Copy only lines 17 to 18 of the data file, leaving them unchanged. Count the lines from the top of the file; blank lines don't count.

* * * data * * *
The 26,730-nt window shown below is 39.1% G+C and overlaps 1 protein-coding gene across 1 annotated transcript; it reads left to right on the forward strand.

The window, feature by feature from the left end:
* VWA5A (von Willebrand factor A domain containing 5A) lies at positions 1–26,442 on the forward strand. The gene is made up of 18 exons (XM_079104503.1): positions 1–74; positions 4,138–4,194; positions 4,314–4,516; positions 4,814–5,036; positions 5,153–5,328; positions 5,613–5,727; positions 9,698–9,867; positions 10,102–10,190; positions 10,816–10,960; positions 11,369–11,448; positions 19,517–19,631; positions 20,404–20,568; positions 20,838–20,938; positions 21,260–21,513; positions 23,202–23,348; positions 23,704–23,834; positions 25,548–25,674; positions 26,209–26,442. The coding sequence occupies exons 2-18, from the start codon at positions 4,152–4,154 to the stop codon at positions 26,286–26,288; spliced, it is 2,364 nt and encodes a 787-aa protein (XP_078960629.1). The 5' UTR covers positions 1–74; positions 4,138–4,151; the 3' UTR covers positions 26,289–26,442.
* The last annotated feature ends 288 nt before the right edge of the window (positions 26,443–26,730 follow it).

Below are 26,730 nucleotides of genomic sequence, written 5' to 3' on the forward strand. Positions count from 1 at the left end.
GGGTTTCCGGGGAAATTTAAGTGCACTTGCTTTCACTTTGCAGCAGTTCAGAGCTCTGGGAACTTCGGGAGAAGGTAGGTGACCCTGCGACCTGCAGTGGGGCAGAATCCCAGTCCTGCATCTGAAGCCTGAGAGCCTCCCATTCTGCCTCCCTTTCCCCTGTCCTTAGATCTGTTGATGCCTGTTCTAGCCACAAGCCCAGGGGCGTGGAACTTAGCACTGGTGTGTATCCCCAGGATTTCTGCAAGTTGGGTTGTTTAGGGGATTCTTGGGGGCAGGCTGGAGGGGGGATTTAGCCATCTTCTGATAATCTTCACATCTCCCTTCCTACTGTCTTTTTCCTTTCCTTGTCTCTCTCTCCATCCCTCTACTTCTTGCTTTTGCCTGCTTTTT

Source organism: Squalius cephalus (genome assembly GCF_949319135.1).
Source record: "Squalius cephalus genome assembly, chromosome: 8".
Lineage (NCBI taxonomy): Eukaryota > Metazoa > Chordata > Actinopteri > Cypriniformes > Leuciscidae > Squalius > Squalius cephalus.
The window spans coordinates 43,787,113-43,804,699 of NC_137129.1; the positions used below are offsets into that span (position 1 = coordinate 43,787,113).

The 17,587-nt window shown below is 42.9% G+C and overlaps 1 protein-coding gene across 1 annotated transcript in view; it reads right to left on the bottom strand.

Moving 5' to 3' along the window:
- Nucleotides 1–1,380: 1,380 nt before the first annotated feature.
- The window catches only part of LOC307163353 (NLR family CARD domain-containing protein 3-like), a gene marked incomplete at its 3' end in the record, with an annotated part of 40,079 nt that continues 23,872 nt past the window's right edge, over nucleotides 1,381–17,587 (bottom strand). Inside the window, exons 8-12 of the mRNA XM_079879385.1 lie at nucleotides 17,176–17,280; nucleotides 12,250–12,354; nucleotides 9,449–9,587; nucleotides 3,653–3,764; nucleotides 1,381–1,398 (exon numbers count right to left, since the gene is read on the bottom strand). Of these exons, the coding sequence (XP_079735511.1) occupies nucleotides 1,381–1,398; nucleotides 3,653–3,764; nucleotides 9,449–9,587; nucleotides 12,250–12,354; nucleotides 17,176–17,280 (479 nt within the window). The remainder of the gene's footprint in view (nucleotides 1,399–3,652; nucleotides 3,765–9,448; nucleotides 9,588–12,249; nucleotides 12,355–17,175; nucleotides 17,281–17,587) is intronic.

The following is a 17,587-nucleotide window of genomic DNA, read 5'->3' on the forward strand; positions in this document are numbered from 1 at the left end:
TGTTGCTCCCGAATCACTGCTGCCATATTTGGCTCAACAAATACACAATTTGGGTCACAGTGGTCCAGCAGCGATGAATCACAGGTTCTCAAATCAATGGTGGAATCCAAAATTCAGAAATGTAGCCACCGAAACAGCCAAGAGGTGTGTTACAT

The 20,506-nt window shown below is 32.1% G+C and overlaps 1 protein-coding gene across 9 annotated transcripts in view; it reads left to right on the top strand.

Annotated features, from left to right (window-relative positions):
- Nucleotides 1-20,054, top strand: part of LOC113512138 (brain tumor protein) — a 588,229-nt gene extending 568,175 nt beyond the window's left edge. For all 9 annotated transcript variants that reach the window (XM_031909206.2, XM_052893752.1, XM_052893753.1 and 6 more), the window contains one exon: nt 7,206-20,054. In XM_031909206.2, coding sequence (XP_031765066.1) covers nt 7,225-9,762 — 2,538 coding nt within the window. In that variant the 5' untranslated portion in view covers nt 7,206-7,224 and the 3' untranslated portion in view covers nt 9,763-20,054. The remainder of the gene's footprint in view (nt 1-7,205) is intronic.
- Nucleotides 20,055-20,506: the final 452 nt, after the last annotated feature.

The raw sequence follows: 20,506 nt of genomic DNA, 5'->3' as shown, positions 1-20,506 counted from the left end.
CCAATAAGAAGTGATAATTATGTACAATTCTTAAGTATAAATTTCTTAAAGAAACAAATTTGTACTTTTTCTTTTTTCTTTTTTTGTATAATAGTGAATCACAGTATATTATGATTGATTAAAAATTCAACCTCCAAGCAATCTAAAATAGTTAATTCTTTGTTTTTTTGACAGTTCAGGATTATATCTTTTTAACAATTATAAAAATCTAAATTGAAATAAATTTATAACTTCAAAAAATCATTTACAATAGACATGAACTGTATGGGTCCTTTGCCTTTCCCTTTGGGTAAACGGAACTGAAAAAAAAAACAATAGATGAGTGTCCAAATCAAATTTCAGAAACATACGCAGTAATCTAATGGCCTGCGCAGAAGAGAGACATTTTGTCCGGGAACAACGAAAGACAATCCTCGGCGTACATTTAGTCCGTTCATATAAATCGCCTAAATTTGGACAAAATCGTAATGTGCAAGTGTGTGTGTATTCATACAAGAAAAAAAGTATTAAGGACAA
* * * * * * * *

The 20,506-nt window shown below is 32.1% G+C and overlaps 1 protein-coding gene across 9 annotated transcripts in view; it reads left to right on the top strand.

Annotated features, from left to right (window-relative positions):